For example: you could do bicep curls, and then tricep extensions, and then lat pullovers to hit those three muscle groups…or you could do chin-ups and hit all those muscles and more in a single exercise. chin up training for soccer More work in less time is the definition of efficiency. Spend less time in the gym by training movements, not muscles.

Another benefit of ‘movements not muscles’ is the added carryover to athletics. Joint and muscle isolation exercises have minimal carryover to athletic performance. If you want to perform better, use exercises that use multiple joints, and require you to take your body through space.

Chin ups, squats, lunges, skipping, sprinting, push-ups, bench press, rowing exercises (strength based) etc. all are beneficial when training for soccer.

Strategy #4- Emphasize ACL injury prevention

Non-contact ACL (a ligament in the knee) injuries are very prevalant (especially in females). This is where an ACL is torn without the occurrence of body contact. In soccer, it often happens when an athlete plants their foot, and then pivots in the wrong direction.

This ends in a crying athlete sitting on the sideline, missed playing time, and questions about whether we are pushing our kids too hard.

Single leg balancing drills, and Nordic Hamstring Curls are awesome for establishing good control and reducing the risk of ACL injury. The band assisted variation shown below works awesome for younger female athletes and anyone else training for soccer who lacks the strength to do the non-assisted version.

Strategy #5- Train only 2-3 Days Per Week

You often hear stories of people training 5-6 times a week, but for most people that is neither practical, nor effective when training for soccer.

Nobody get’s stronger in the gym. Everyone get’s stronger when they rest in between workouts at the gym. If you train too frequently, you don’t give your body time to adapt. If you are training hard for 2-3 sessions each week, and aren’t seeing results, the first place to look is at your recovery habits:

  • Sleep (Athletes training hard need 8-9+ hours of sleep each night)
  • Diet (Are you getting enough quality food)
  • Stress (work/school/relationships etc.)

Work hard, and then rest and recover. A training session should last approximately 45 minutes, plus warm-up and cool down.

Strategy #6- Keep conditioning specific, yet general (NO JOGGING)

Soccer is made up of a series of sprints, alternated with periods of lighter activity, or rest.

Strikers need fast breakaway speed to shake off defenders. Likewise, defenders need speed in order to follow their man. When the ball is on the other side of the pitch however, the constant jockeying for position occurs at a much slower speed, and the demand to be glued to your man lessens.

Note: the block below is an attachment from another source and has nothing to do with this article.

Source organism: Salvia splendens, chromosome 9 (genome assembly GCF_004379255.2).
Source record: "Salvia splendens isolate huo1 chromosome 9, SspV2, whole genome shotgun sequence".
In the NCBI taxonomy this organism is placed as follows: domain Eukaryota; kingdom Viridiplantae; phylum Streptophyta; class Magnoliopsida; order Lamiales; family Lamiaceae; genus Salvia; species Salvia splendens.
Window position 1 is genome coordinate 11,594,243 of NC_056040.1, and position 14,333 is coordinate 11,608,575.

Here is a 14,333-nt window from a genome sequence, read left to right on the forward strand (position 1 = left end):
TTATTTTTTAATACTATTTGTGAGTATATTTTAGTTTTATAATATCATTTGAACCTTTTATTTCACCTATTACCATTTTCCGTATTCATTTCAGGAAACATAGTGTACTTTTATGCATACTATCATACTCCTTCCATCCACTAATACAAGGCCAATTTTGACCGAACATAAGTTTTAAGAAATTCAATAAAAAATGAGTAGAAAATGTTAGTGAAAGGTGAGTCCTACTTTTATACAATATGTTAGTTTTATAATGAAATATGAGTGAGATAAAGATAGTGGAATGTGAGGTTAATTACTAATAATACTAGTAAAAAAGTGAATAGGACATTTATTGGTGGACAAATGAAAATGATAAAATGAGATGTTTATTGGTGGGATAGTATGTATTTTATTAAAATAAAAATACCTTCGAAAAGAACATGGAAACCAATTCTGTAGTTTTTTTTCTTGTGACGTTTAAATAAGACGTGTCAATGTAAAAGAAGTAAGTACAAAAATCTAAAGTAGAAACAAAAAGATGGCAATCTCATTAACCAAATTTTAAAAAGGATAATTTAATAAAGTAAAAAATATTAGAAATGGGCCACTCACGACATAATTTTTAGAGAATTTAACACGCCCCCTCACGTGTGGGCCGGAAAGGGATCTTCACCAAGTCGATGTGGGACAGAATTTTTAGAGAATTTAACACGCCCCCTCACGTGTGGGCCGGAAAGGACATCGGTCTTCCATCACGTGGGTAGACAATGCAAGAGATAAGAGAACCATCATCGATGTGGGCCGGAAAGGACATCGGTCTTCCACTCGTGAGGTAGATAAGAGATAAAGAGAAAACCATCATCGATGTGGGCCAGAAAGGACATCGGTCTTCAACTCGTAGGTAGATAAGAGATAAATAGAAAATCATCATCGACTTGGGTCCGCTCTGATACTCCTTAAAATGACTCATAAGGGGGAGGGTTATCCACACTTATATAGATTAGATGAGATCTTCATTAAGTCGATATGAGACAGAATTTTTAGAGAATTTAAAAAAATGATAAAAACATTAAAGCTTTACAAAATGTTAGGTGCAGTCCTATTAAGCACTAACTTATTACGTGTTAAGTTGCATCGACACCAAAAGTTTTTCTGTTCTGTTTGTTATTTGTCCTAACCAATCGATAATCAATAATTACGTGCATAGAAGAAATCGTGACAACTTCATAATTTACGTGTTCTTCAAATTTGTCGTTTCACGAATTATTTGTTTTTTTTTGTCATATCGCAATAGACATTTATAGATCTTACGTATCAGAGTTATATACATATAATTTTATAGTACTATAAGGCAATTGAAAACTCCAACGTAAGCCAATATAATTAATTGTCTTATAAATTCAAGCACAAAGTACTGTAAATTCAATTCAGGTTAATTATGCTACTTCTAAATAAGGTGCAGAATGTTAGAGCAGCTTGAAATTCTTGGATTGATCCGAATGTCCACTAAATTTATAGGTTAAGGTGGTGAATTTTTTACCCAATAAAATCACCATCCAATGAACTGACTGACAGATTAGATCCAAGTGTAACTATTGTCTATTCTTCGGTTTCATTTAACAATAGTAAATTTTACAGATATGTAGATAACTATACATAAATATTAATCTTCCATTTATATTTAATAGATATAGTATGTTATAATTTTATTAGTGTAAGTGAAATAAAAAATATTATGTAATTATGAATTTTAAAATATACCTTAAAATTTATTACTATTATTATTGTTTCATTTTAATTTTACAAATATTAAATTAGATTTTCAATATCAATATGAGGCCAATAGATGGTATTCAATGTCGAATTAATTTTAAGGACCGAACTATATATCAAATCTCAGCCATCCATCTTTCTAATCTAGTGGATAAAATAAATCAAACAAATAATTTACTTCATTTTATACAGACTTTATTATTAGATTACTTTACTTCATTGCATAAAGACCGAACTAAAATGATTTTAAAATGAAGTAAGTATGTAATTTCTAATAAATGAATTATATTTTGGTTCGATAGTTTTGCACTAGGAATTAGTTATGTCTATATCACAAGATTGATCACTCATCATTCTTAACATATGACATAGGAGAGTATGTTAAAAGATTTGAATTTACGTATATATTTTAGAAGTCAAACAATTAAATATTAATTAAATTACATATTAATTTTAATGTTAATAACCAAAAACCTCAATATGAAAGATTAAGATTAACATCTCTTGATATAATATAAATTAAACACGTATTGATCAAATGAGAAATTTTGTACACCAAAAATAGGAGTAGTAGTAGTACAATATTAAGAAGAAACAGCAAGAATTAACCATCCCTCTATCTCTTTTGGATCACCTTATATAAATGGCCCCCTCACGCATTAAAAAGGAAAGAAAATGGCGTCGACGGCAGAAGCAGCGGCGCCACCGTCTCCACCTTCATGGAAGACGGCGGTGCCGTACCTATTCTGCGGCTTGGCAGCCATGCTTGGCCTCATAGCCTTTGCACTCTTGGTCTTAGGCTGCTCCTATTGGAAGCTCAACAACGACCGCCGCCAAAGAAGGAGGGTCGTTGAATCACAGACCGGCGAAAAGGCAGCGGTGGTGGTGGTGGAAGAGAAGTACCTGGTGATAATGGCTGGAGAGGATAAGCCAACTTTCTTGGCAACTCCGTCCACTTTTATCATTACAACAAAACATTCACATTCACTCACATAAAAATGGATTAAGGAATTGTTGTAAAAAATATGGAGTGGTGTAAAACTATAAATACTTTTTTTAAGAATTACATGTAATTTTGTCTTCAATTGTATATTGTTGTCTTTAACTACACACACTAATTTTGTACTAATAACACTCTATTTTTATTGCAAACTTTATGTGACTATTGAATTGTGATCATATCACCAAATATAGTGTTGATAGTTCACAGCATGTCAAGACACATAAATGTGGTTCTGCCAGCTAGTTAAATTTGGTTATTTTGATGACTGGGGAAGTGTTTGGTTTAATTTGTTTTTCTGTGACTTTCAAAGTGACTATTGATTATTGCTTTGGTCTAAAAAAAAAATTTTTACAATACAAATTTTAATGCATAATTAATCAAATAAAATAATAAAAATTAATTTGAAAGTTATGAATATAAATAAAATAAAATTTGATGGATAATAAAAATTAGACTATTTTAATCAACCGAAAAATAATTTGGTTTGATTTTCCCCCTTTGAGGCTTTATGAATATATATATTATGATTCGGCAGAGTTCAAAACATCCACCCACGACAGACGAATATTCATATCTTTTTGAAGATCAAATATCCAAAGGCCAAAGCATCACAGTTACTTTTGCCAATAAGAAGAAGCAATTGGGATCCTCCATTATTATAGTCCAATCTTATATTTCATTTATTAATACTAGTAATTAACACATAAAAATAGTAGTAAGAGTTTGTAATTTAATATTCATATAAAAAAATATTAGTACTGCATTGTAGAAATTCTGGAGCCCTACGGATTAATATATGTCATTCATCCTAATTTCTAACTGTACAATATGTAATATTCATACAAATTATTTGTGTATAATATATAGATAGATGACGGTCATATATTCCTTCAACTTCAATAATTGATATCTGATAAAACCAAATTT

The conditioning portion of training for soccer must match this tempo: alternated periods of high intensity activity with periods of low intensity activity or complete rest.

That said, conditioning can take many forms. Sprinting, pushing/pulling sleds, jumping, burpies or basically any other kind of movement that requires the use of a bunch of different muscle groups can be considered conditioning.

Conditioning is a great place to add variety to your training.

Running slowly for a long period of time, only makes people good at running slowly. So stop jogging unless your sport is distance running. Instead, work as hard as you can for 20-60 seconds for your selected exercise. Rest for a minimum of 2-4x as long as you just worked. Repeat for 5-25 minutes.

Conditioning can be done at the end of a strength training for soccer workout, or on a separate day. If you have multiple practices and games that week, it can be omitted entirely as you are likely getting enough of a training stimulus from that.

Strategy #7- Keep the nutrition plan simple

People way over-complicate nutrition in many cases. The tendency is for people to ‘major in the minors’. They end up worrying about counting calories, limiting gluten, and obsessing over carb to protein to fat ratios, and overlook the most basic nutrition advice: Eat natural food, not processed junk.

If you eat food that has roots or parents 80% of the time, you likely will meet all your nutritional goals! Read your food labels. If it has more than 3-4 ingredients, or you can’t pronounce the ingredient names, find something else to eat.

Strength training for soccer program:

For athletes who are training for the first time, we will keep everything really simple with a basic, yet balanced training program. Exercises in this program include:

  1. Single leg multi-planer hops
  2. Walking Lunges
  3. Pushups
  4. TRX inverted row
  5. Nordic Hamstring curls
  6. Chin ups (use a band for assistance, or just do the lowering portion if needed)
  7. Side plank with reach through
  8. Conditioning (optional)

 Enter your email below to download the full training program in printable format:

Download: Strength for Soccer- Training Program

Request A Free Consultation ($97 Value)

A Quick Rant on the Definition of Metabolism

It makes me pull my hair out when people say ‘I have a low/high metabolism’ without having any clue what it means.  Good or bad, it’s most often it’s used as an excuse for why this person is skinny, and that person isn’t.